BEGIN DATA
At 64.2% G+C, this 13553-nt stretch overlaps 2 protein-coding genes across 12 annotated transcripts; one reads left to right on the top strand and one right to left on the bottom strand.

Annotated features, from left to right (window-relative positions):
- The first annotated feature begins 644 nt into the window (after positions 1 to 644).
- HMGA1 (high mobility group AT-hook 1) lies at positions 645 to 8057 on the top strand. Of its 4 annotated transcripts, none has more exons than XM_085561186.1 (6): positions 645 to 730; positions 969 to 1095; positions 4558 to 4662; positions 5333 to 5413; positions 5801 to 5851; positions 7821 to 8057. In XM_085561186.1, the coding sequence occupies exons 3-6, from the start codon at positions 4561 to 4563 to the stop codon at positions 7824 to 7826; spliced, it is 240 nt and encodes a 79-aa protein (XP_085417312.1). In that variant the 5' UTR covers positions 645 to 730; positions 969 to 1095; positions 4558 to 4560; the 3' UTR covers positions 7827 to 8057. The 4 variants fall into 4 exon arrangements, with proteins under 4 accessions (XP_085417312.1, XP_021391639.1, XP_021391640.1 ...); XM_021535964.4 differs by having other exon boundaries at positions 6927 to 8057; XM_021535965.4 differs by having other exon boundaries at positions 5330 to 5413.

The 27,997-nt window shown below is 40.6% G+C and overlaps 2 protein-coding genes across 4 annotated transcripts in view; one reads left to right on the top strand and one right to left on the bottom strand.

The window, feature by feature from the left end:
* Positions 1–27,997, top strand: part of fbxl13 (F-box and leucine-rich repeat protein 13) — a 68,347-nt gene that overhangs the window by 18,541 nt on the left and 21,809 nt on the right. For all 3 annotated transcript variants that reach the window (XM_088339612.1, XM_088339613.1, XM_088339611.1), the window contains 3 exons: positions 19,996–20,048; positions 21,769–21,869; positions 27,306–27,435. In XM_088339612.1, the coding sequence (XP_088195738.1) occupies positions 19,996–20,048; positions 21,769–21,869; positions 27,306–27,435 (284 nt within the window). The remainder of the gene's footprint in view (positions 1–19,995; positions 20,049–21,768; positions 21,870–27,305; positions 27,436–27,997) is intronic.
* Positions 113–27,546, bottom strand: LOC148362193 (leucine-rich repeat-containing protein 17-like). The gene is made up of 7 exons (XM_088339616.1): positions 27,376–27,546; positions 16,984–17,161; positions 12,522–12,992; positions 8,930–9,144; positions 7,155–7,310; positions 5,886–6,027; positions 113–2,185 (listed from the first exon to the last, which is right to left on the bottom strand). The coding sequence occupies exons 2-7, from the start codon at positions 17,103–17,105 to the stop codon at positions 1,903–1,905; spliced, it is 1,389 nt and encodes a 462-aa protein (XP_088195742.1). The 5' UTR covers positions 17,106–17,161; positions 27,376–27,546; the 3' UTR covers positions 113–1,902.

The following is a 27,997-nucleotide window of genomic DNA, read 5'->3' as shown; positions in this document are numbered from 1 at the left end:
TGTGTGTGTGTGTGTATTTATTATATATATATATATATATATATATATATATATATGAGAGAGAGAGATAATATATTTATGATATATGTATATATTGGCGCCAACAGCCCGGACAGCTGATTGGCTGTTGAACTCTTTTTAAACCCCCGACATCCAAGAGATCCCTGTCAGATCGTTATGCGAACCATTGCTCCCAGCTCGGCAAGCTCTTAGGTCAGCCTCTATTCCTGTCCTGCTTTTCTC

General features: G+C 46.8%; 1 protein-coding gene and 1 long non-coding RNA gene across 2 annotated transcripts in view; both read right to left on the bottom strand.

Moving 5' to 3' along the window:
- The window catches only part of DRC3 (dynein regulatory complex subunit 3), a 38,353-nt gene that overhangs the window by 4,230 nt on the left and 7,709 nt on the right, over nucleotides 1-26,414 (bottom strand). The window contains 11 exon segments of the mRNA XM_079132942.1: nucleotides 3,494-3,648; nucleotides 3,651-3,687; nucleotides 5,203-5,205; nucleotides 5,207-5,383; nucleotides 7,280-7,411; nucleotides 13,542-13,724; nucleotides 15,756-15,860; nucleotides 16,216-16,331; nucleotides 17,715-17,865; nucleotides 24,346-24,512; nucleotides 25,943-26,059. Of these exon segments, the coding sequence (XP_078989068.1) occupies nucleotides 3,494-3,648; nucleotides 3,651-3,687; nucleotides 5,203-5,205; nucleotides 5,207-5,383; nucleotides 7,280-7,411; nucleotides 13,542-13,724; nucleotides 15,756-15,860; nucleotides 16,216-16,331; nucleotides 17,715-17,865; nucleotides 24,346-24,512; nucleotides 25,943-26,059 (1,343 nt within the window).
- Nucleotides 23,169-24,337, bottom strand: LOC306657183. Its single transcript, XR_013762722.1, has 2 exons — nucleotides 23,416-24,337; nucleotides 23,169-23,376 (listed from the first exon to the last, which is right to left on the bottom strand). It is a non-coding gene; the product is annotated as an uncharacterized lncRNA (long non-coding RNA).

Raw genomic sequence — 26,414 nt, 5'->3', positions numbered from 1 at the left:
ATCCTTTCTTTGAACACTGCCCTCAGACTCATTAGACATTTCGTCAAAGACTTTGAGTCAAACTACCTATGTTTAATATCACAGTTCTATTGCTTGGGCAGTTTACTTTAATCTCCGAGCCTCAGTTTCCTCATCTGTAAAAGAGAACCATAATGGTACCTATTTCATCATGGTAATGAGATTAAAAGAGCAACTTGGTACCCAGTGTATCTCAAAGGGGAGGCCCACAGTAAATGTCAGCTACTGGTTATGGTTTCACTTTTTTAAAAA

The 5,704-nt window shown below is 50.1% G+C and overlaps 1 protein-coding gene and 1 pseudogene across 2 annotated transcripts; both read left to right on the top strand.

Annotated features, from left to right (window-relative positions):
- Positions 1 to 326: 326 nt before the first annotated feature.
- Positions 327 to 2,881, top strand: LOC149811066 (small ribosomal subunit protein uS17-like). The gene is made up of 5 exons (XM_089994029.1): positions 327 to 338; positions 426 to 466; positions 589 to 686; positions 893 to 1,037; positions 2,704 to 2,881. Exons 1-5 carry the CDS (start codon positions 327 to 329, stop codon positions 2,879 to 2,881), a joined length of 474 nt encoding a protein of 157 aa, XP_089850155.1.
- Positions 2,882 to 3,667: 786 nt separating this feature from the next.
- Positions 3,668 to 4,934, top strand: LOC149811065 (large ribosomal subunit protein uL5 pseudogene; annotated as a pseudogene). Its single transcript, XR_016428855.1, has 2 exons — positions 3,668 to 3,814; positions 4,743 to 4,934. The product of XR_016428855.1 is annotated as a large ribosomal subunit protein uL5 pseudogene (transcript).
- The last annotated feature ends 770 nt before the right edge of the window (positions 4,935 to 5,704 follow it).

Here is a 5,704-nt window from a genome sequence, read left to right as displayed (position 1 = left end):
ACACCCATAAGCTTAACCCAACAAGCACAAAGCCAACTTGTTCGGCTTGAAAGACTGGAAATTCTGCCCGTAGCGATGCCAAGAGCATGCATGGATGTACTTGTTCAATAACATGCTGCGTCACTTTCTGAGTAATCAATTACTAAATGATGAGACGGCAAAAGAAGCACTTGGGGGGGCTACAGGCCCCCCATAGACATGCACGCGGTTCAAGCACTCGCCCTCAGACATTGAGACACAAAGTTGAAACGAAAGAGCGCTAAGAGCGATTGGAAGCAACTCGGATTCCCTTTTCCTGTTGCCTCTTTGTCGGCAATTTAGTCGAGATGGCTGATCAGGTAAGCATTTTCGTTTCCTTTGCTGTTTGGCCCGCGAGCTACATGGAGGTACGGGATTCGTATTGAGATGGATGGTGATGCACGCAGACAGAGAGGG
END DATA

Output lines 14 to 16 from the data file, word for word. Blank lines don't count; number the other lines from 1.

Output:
- Nucleotides 23,169-24,337, bottom strand: LOC306657183. Its single transcript, XR_013762722.1, has 2 exons — nucleotides 23,416-24,337; nucleotides 23,169-23,376 (listed from the first exon to the last, which is right to left on the bottom strand). It is a non-coding gene; the product is annotated as an uncharacterized lncRNA (long non-coding RNA).

Raw genomic sequence — 26,414 nt, 5'->3', positions numbered from 1 at the left:
ATCCTTTCTTTGAACACTGCCCTCAGACTCATTAGACATTTCGTCAAAGACTTTGAGTCAAACTACCTATGTTTAATATCACAGTTCTATTGCTTGGGCAGTTTACTTTAATCTCCGAGCCTCAGTTTCCTCATCTGTAAAAGAGAACCATAATGGTACCTATTTCATCATGGTAATGAGATTAAAAGAGCAACTTGGTACCCAGTGTATCTCAAAGGGGAGGCCCACAGTAAATGTCAGCTACTGGTTATGGTTTCACTTTTTTAAAAA